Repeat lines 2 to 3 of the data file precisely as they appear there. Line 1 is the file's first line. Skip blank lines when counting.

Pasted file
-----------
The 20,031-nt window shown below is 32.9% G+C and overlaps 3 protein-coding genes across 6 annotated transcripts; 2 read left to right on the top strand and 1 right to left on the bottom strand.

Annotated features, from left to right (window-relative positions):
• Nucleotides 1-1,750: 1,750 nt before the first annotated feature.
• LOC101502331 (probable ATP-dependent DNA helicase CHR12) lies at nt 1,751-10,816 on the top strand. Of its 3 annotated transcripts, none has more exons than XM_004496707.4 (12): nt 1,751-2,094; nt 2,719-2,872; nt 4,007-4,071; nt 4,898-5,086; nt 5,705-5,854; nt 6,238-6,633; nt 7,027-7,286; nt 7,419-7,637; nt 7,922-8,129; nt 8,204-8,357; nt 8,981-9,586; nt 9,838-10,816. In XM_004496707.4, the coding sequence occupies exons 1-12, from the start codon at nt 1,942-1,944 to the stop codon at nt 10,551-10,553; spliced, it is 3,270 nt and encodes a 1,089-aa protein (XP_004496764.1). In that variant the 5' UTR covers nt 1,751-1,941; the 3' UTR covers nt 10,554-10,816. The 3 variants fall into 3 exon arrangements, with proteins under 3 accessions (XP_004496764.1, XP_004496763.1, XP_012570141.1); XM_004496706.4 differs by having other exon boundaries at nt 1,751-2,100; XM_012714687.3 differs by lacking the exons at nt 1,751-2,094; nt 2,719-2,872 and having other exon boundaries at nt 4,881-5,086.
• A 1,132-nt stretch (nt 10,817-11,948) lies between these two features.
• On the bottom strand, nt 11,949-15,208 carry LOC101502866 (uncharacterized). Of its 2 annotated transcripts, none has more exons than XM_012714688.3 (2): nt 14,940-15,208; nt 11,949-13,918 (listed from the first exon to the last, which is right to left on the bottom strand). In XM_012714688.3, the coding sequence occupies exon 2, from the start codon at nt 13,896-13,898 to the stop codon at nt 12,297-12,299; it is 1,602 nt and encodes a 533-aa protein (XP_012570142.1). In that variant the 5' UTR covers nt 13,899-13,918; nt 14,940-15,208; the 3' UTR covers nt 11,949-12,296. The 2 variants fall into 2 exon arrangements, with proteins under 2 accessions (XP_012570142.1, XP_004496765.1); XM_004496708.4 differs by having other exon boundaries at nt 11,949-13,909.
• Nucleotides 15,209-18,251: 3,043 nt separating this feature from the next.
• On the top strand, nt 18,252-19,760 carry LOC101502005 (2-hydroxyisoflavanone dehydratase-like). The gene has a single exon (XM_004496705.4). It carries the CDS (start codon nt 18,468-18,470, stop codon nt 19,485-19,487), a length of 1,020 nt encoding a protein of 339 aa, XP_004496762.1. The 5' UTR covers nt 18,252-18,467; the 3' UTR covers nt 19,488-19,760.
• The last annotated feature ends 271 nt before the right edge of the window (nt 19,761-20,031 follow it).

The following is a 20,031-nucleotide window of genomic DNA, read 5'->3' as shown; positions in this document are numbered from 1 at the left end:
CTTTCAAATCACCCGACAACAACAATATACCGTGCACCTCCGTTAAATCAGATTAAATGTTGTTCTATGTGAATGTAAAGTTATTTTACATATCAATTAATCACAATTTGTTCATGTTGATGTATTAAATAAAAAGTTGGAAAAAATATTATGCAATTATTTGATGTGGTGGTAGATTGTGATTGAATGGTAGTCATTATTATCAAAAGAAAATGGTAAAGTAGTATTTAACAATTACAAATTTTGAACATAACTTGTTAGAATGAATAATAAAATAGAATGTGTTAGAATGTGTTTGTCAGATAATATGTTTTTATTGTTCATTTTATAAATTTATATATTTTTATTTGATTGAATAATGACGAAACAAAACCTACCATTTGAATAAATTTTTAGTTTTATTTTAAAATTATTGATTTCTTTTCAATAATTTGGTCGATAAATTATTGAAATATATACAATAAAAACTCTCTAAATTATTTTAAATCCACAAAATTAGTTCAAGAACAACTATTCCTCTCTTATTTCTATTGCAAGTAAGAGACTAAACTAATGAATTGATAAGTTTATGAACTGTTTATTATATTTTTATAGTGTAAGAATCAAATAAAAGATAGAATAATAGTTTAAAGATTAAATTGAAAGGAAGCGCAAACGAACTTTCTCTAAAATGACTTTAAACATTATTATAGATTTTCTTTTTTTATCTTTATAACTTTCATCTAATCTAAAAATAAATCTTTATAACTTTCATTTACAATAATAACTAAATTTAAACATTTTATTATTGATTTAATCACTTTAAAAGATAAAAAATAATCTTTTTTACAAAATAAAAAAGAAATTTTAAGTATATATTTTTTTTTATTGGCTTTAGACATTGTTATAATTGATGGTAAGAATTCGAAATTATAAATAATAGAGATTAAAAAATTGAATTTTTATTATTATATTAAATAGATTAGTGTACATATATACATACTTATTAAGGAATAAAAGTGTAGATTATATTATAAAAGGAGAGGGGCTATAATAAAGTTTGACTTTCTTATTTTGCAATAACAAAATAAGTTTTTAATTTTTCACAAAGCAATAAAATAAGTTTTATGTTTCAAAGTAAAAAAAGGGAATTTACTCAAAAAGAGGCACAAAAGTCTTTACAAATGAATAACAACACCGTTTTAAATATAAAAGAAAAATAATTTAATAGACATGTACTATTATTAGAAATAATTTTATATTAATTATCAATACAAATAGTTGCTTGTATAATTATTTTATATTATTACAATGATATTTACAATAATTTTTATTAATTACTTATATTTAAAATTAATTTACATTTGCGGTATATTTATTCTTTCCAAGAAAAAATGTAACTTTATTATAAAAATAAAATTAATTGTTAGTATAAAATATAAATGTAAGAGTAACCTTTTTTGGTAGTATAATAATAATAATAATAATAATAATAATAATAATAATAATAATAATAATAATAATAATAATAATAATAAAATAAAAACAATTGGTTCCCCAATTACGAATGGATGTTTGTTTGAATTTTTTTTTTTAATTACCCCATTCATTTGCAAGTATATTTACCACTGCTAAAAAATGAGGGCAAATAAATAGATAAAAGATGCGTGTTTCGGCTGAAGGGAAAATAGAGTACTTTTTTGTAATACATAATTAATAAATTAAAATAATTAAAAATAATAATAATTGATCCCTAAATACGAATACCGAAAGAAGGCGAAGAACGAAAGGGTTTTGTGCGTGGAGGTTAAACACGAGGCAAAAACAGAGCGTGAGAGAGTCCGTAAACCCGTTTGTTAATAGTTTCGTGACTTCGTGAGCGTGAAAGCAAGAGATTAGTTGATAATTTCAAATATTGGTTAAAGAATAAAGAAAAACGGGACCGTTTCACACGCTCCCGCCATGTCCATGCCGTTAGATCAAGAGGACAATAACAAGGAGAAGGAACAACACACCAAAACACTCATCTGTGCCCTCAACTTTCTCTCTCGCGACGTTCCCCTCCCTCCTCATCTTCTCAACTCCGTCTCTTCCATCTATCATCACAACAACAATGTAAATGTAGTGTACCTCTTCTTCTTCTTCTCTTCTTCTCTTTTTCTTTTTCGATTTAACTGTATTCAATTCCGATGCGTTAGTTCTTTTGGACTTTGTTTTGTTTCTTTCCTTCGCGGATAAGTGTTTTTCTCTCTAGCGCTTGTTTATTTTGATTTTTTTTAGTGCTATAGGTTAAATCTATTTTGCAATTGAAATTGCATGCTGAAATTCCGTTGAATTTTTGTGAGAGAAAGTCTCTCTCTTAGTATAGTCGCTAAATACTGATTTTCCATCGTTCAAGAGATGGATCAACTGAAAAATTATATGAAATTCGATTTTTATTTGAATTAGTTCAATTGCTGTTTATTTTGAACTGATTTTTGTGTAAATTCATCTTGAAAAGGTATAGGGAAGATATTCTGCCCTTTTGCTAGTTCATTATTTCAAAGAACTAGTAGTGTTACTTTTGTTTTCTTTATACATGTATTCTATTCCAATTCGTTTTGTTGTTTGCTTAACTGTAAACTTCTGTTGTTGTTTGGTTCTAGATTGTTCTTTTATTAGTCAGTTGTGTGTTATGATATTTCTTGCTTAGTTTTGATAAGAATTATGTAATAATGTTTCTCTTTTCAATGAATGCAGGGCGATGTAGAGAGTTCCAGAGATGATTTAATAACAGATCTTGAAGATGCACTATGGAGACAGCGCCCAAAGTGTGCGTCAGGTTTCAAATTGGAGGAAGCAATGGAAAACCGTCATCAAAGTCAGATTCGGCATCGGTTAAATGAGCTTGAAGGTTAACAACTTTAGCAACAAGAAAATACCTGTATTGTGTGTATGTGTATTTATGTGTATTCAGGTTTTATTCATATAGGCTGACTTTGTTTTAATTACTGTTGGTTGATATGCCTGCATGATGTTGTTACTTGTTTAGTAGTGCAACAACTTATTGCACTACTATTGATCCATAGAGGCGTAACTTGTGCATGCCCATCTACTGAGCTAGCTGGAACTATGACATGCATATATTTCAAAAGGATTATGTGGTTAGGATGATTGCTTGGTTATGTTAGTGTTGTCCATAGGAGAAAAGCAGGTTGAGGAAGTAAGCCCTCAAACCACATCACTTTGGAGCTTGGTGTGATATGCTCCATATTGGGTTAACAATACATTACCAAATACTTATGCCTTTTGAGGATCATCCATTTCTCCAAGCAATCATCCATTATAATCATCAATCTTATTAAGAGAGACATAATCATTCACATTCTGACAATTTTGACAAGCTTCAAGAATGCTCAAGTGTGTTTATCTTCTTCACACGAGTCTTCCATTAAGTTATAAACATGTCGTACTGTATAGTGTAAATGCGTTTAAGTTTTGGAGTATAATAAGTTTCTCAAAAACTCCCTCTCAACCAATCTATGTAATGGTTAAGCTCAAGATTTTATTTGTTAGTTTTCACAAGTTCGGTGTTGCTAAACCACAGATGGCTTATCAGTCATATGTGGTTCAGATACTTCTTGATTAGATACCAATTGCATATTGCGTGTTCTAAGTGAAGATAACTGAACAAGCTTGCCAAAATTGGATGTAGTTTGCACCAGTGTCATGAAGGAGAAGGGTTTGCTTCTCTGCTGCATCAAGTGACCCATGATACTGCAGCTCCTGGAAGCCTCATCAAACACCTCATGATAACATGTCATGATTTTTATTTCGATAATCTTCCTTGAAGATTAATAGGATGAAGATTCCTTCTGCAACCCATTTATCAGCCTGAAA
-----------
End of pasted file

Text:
Annotated features, from left to right (window-relative positions):
• Nucleotides 1-1,750: 1,750 nt before the first annotated feature.